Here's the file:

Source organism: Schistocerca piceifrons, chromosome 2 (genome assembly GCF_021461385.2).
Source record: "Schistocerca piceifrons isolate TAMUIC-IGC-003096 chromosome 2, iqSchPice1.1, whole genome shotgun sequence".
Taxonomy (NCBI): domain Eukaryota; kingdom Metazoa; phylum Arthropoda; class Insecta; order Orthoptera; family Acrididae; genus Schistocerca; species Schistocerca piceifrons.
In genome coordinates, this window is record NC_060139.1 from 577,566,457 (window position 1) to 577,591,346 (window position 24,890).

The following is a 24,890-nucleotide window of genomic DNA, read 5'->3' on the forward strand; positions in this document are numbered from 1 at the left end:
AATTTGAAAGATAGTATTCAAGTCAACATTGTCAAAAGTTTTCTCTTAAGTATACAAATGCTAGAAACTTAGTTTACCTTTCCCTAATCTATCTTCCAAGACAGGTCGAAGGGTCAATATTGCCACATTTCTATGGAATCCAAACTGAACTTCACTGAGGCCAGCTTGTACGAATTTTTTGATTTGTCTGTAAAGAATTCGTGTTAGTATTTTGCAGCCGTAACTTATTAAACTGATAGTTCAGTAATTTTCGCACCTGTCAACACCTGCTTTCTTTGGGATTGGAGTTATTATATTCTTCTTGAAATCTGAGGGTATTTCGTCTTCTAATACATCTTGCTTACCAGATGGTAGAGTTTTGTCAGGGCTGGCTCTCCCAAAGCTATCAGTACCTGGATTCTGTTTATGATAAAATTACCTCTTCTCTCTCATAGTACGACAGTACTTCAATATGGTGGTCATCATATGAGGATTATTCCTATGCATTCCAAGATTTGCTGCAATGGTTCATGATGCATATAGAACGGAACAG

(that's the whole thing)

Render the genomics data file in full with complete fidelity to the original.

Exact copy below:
Source organism: Schistocerca piceifrons, chromosome 2 (genome assembly GCF_021461385.2).
Source record: "Schistocerca piceifrons isolate TAMUIC-IGC-003096 chromosome 2, iqSchPice1.1, whole genome shotgun sequence".
Taxonomy (NCBI): domain Eukaryota; kingdom Metazoa; phylum Arthropoda; class Insecta; order Orthoptera; family Acrididae; genus Schistocerca; species Schistocerca piceifrons.
In genome coordinates, this window is record NC_060139.1 from 577,566,457 (window position 1) to 577,591,346 (window position 24,890).

The following is a 24,890-nucleotide window of genomic DNA, read 5'->3' on the forward strand; positions in this document are numbered from 1 at the left end:
AATTTGAAAGATAGTATTCAAGTCAACATTGTCAAAAGTTTTCTCTTAAGTATACAAATGCTAGAAACTTAGTTTACCTTTCCCTAATCTATCTTCCAAGACAGGTCGAAGGGTCAATATTGCCACATTTCTATGGAATCCAAACTGAACTTCACTGAGGCCAGCTTGTACGAATTTTTTGATTTGTCTGTAAAGAATTCGTGTTAGTATTTTGCAGCCGTAACTTATTAAACTGATAGTTCAGTAATTTTCGCACCTGTCAACACCTGCTTTCTTTGGGATTGGAGTTATTATATTCTTCTTGAAATCTGAGGGTATTTCGTCTTCTAATACATCTTGCTTACCAGATGGTAGAGTTTTGTCAGGGCTGGCTCTCCCAAAGCTATCAGTACCTGGATTCTGTTTATGATAAAATTACCTCTTCTCTCTCATAGTACGACAGTACTTCAATATGGTGGTCATCATATGAGGATTATTCCTATGCATTCCAAGATTTGCTGCAATGGTTCATGATGCATATAGAACGGAACAG